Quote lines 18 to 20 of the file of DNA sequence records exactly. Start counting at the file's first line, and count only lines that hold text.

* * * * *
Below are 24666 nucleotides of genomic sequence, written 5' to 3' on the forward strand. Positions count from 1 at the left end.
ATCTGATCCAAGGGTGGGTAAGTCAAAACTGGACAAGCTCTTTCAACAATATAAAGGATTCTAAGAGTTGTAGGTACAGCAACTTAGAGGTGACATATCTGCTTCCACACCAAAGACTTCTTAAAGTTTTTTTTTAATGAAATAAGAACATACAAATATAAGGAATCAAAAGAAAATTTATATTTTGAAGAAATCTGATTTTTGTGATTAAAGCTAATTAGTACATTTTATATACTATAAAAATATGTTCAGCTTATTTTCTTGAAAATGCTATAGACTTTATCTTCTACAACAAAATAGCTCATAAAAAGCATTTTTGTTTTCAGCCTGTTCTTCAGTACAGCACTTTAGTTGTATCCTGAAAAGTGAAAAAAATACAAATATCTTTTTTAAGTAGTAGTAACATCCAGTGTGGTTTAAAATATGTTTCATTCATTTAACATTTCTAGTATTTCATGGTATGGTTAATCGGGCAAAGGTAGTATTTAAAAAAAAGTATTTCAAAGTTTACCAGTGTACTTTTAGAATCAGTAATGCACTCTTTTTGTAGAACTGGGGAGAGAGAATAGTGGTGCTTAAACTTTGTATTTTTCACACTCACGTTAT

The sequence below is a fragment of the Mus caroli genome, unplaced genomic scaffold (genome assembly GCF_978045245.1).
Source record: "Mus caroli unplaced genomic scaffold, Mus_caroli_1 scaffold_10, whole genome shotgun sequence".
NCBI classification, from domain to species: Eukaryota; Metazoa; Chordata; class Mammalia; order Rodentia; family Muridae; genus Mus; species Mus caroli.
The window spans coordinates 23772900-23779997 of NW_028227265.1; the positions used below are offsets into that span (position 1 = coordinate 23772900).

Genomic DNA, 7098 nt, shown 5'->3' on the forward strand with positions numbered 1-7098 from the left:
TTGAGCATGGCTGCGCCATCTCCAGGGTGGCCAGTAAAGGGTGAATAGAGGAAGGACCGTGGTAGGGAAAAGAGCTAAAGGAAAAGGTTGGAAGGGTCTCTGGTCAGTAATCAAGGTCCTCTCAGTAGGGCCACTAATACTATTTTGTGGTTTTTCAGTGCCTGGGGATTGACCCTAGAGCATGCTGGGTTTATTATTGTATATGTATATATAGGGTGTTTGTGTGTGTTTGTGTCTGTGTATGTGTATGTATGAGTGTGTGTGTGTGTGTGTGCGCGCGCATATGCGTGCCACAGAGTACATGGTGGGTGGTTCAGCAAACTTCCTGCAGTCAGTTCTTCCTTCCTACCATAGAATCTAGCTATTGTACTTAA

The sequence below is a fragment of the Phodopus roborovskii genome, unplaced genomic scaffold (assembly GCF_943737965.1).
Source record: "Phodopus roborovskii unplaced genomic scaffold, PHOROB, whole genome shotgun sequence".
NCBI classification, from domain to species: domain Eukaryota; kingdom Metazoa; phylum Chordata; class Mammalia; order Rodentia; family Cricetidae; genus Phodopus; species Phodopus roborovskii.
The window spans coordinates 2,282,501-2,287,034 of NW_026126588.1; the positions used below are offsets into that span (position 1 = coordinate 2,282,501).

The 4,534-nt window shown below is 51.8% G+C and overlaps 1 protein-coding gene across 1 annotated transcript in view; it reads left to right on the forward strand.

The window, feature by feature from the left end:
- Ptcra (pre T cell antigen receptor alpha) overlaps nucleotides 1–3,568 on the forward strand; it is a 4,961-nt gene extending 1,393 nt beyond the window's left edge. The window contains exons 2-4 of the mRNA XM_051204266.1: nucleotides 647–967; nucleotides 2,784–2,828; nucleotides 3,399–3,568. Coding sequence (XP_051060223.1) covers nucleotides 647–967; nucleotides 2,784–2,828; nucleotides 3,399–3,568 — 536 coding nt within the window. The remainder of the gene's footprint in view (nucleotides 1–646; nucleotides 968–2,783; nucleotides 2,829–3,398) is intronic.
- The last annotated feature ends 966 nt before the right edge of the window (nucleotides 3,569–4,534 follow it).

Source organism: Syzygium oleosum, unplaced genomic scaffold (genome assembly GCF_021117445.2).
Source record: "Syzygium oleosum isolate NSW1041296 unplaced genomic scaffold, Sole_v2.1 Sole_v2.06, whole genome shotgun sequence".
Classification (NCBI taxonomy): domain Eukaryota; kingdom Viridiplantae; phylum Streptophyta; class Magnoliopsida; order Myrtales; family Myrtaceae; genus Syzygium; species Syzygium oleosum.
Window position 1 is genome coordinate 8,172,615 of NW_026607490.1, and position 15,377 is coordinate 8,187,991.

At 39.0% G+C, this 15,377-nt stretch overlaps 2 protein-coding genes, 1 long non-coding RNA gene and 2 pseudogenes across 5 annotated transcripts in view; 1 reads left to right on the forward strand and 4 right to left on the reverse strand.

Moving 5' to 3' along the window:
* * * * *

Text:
Source record: "Syzygium oleosum isolate NSW1041296 unplaced genomic scaffold, Sole_v2.1 Sole_v2.06, whole genome shotgun sequence".
Classification (NCBI taxonomy): domain Eukaryota; kingdom Viridiplantae; phylum Streptophyta; class Magnoliopsida; order Myrtales; family Myrtaceae; genus Syzygium; species Syzygium oleosum.
Window position 1 is genome coordinate 8,172,615 of NW_026607490.1, and position 15,377 is coordinate 8,187,991.